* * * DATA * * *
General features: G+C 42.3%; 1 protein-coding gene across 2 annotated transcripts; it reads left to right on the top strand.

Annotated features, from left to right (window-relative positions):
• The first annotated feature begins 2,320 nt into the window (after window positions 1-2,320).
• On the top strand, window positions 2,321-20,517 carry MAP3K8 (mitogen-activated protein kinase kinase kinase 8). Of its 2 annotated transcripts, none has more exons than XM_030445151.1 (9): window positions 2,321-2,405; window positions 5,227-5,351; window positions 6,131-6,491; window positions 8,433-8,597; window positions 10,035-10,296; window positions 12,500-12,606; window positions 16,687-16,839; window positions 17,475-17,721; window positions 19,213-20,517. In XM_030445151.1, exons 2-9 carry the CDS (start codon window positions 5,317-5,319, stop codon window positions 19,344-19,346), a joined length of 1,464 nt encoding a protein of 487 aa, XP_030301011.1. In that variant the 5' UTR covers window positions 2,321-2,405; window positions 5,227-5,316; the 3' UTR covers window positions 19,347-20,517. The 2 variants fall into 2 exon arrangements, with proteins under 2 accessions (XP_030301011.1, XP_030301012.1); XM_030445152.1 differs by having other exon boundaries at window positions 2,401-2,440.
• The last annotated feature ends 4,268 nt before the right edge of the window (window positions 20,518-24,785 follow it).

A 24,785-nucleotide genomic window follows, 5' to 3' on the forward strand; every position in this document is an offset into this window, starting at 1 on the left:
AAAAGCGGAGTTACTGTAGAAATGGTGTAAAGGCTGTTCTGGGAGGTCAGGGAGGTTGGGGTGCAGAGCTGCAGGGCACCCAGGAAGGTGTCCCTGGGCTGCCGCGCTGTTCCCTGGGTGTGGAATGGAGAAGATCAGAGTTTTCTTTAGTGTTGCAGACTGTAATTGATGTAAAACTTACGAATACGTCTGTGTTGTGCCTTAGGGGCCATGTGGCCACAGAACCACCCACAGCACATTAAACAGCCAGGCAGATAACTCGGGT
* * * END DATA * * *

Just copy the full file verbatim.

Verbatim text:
General features: G+C 42.3%; 1 protein-coding gene across 2 annotated transcripts; it reads left to right on the top strand.

Annotated features, from left to right (window-relative positions):
• The first annotated feature begins 2,320 nt into the window (after window positions 1-2,320).
• On the top strand, window positions 2,321-20,517 carry MAP3K8 (mitogen-activated protein kinase kinase kinase 8). Of its 2 annotated transcripts, none has more exons than XM_030445151.1 (9): window positions 2,321-2,405; window positions 5,227-5,351; window positions 6,131-6,491; window positions 8,433-8,597; window positions 10,035-10,296; window positions 12,500-12,606; window positions 16,687-16,839; window positions 17,475-17,721; window positions 19,213-20,517. In XM_030445151.1, exons 2-9 carry the CDS (start codon window positions 5,317-5,319, stop codon window positions 19,344-19,346), a joined length of 1,464 nt encoding a protein of 487 aa, XP_030301011.1. In that variant the 5' UTR covers window positions 2,321-2,405; window positions 5,227-5,316; the 3' UTR covers window positions 19,347-20,517. The 2 variants fall into 2 exon arrangements, with proteins under 2 accessions (XP_030301011.1, XP_030301012.1); XM_030445152.1 differs by having other exon boundaries at window positions 2,401-2,440.
• The last annotated feature ends 4,268 nt before the right edge of the window (window positions 20,518-24,785 follow it).

A 24,785-nucleotide genomic window follows, 5' to 3' on the forward strand; every position in this document is an offset into this window, starting at 1 on the left:
AAAAGCGGAGTTACTGTAGAAATGGTGTAAAGGCTGTTCTGGGAGGTCAGGGAGGTTGGGGTGCAGAGCTGCAGGGCACCCAGGAAGGTGTCCCTGGGCTGCCGCGCTGTTCCCTGGGTGTGGAATGGAGAAGATCAGAGTTTTCTTTAGTGTTGCAGACTGTAATTGATGTAAAACTTACGAATACGTCTGTGTTGTGCCTTAGGGGCCATGTGGCCACAGAACCACCCACAGCACATTAAACAGCCAGGCAGATAACTCGGGT